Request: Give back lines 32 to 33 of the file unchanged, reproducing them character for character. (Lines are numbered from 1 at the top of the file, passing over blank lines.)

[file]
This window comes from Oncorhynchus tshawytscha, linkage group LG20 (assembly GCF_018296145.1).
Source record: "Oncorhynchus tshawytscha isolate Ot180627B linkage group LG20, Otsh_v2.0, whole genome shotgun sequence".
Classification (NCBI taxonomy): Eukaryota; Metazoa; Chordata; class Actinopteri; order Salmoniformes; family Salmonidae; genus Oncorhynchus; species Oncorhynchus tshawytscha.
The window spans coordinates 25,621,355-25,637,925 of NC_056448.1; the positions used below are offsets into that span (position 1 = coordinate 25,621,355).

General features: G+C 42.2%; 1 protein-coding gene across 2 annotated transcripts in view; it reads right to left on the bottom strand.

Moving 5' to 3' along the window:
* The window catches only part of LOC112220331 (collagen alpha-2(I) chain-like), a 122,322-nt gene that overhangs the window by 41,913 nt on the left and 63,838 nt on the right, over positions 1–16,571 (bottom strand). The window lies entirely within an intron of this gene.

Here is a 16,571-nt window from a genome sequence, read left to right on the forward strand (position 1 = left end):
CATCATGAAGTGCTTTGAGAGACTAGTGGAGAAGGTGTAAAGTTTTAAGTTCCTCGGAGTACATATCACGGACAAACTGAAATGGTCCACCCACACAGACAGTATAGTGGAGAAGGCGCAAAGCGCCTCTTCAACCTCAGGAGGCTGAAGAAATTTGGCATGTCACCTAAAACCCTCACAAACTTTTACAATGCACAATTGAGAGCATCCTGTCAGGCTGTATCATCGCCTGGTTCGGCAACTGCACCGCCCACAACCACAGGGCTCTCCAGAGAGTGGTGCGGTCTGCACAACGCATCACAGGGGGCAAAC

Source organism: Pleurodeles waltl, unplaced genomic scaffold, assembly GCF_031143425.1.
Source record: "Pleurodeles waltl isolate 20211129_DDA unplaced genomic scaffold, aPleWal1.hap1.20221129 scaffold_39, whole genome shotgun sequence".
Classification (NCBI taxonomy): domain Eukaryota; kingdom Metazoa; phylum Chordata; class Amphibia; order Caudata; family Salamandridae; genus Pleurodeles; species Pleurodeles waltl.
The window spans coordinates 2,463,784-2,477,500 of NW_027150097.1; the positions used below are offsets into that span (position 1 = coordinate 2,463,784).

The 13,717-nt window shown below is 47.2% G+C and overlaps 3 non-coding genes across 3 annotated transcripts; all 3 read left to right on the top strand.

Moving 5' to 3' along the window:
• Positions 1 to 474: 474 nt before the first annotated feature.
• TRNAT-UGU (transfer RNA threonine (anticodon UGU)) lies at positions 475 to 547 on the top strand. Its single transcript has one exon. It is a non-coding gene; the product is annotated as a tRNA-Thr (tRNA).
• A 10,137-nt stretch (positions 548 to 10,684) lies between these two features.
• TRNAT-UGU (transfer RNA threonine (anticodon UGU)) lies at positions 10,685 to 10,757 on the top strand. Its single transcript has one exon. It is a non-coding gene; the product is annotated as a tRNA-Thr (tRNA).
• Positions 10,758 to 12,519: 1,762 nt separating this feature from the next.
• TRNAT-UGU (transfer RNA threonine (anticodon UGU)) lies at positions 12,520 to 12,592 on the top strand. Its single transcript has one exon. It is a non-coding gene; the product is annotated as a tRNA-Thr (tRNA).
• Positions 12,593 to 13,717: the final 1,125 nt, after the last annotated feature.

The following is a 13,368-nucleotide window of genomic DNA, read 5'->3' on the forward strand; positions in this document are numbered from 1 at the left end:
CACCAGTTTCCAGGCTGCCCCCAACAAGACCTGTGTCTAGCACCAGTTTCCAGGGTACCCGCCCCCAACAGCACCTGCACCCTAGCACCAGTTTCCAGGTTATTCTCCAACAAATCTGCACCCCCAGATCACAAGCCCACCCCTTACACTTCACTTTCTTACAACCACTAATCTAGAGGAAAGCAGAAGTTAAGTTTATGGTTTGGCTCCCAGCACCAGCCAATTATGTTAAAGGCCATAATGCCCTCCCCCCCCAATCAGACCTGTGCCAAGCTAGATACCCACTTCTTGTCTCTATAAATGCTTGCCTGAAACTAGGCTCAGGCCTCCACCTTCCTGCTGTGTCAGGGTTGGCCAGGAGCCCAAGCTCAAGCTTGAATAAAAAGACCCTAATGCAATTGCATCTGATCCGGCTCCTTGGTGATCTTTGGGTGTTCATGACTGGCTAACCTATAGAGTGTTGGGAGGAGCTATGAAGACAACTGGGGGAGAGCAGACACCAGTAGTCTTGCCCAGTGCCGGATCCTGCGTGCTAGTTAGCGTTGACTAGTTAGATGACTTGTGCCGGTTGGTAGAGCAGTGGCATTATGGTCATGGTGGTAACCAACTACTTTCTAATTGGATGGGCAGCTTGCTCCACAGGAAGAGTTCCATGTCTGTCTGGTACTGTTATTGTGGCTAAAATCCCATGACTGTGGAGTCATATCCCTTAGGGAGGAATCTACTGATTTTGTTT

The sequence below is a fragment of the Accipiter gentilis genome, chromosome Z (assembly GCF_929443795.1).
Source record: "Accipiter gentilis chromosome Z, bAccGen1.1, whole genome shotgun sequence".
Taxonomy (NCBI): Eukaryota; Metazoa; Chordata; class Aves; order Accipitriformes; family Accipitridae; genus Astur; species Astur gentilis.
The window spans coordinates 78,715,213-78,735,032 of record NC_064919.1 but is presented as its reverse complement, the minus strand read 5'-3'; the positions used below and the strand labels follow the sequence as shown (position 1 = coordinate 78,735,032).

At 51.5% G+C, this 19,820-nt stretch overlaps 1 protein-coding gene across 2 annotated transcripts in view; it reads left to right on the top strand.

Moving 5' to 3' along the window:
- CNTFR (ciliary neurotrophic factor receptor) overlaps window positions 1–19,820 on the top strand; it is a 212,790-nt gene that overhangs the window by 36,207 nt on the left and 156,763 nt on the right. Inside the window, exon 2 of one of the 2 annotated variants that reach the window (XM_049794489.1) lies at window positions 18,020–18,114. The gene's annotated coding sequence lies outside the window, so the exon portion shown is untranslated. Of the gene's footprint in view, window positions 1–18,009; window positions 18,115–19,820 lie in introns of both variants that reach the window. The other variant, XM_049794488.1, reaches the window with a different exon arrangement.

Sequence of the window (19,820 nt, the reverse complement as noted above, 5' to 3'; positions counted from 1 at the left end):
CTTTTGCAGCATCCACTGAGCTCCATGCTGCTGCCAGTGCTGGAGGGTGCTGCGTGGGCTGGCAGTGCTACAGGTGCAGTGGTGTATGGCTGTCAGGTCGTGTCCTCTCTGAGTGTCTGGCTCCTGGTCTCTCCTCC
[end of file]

Sequence of the window (19,820 nt, the reverse complement as noted above, 5' to 3'; positions counted from 1 at the left end):
CTTTTGCAGCATCCACTGAGCTCCATGCTGCTGCCAGTGCTGGAGGGTGCTGCGTGGGCTGGCAGTGCTACAGGTGCAGTGGTGTATGGCTGTCAGGTCGTGTCCTCTCTGAGTGTCTGGCTCCTGGTCTCTCCTCC